In business, a creative idea is only worth as much as the manager who can recognize it. Malcolm Gladwell once told the story of Xerox engineer Gary Starkweather, who conceived of a laser printer circa 1970 but was forbidden to pursue it by a boss. Starkweather developed a prototype in his spare time and forced the company to transfer him so he could finish it. He basically begged Xerox to let him work on an idea it should have been begging him to work on.
That story ended just fine for Xerox, but no doubt many other creative ideas stall in the conception phase for lack of encouragement. Truth is many managers face what might be called a creativity dilemma: their desire for novel ideas and creative workers is at odds with their need to provide practical order. The result of this dilemma, in many cases, is that an aversion to novelty rules the day.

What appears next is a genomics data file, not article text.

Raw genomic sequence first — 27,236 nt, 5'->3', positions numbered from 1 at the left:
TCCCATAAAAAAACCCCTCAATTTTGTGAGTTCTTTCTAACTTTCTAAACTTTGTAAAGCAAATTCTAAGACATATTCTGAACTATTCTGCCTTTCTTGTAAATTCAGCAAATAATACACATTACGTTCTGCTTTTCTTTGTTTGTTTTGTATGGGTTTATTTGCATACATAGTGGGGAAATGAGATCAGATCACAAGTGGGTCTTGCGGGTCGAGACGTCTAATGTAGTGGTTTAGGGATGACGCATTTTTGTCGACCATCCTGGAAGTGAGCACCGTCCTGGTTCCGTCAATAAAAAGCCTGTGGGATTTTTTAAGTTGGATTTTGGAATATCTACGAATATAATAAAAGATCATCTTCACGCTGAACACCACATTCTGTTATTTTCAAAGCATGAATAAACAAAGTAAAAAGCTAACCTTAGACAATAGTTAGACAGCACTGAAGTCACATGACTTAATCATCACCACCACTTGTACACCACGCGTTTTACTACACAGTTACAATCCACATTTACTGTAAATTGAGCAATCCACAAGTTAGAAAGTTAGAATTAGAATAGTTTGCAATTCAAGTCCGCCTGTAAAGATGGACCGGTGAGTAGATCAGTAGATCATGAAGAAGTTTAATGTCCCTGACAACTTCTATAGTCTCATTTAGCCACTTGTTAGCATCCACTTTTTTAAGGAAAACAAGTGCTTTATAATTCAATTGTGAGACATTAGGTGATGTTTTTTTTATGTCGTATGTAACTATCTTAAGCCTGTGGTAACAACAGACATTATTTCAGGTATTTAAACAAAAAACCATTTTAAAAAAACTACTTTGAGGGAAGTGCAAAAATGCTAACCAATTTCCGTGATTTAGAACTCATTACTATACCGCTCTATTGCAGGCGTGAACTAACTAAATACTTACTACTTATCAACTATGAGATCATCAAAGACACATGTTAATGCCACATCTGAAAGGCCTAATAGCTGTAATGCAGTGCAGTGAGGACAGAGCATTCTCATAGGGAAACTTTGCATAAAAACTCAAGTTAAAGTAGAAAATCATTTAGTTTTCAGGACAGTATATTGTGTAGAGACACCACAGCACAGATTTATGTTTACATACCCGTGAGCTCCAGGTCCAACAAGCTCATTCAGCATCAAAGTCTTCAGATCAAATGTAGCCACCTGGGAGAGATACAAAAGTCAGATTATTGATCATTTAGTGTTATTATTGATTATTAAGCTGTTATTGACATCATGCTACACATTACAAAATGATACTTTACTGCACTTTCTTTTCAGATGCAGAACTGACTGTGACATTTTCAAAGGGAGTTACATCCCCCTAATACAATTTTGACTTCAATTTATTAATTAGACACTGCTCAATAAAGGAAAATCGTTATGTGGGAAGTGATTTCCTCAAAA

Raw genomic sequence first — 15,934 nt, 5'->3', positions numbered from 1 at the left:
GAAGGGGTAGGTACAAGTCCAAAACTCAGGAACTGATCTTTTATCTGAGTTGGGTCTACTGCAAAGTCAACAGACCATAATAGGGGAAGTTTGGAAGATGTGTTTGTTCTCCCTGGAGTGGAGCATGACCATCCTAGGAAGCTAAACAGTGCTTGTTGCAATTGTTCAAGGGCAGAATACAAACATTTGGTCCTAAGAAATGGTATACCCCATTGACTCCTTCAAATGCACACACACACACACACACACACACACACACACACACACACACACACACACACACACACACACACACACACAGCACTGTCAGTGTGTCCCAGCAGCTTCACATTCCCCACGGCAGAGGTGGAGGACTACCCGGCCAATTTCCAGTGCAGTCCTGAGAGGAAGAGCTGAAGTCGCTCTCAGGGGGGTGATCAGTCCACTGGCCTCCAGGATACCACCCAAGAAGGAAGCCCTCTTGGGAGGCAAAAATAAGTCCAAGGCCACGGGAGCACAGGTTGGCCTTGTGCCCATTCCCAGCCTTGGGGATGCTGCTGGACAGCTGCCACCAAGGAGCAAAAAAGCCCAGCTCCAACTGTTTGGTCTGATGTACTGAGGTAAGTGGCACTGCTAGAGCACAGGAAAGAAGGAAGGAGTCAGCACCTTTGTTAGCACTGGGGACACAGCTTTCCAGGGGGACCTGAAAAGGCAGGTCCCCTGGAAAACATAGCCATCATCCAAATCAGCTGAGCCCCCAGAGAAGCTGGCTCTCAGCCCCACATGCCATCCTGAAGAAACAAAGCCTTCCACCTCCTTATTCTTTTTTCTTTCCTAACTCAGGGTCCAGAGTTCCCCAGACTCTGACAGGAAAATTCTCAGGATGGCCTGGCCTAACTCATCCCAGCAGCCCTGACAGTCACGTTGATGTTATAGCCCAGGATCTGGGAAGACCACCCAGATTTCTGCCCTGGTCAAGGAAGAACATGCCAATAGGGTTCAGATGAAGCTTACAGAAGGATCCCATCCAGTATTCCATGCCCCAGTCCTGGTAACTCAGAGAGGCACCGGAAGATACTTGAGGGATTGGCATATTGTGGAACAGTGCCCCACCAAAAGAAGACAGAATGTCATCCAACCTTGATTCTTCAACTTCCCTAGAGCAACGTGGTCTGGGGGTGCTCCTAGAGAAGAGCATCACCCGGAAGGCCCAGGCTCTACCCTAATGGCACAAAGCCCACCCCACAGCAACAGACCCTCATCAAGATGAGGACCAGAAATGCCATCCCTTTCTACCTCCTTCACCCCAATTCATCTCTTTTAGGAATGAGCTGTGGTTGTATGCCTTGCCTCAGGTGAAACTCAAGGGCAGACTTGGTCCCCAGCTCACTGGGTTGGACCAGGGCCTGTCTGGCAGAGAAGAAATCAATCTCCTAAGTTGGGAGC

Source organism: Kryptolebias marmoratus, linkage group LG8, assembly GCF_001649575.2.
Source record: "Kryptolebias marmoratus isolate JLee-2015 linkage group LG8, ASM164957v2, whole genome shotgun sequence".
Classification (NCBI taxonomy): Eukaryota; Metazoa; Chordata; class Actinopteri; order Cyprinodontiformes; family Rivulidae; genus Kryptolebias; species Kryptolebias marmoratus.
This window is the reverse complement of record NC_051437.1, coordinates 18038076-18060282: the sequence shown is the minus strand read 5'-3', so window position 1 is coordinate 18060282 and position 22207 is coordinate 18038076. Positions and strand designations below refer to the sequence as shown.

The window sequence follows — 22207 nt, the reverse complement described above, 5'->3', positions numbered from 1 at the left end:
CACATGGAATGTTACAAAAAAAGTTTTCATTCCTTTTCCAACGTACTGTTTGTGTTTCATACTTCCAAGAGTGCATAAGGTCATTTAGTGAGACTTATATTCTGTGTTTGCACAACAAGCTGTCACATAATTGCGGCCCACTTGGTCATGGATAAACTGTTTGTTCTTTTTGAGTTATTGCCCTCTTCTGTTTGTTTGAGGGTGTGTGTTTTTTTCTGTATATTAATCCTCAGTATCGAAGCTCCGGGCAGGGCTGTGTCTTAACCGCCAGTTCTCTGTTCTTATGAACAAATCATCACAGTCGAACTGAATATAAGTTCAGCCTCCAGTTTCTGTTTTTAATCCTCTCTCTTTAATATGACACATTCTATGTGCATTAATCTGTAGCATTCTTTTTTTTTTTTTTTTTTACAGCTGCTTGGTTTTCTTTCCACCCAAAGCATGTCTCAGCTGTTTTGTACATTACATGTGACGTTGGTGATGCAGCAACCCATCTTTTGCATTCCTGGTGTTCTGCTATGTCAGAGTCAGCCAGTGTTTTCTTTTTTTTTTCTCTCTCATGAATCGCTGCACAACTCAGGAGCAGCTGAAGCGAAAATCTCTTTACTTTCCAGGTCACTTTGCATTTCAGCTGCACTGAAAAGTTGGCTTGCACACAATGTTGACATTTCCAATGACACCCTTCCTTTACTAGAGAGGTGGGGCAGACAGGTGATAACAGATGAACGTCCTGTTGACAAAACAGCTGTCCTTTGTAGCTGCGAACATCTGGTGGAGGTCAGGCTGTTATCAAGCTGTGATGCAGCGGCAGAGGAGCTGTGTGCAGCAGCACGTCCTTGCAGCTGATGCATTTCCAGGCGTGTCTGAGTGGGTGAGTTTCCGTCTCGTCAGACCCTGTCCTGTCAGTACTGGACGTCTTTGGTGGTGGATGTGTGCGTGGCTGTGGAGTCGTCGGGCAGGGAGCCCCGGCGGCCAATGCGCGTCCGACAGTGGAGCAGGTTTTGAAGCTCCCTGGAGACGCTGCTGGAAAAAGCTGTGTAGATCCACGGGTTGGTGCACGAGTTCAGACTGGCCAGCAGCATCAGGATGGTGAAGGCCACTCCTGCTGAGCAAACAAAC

Management scholar Jennifer Mueller of the University of San Diego has studied the failures of creative assessment and found hidden cognitive factors at its core. “There are situational variables that are very subtle and transitory that can shift your ability to determine what’s creative,” Mueller tells Co.Design. These seemingly random factors–such as a manager’s mindset during an idea pitch–can bias people against creativity without them knowing it.
Read the whole story: Fast Company
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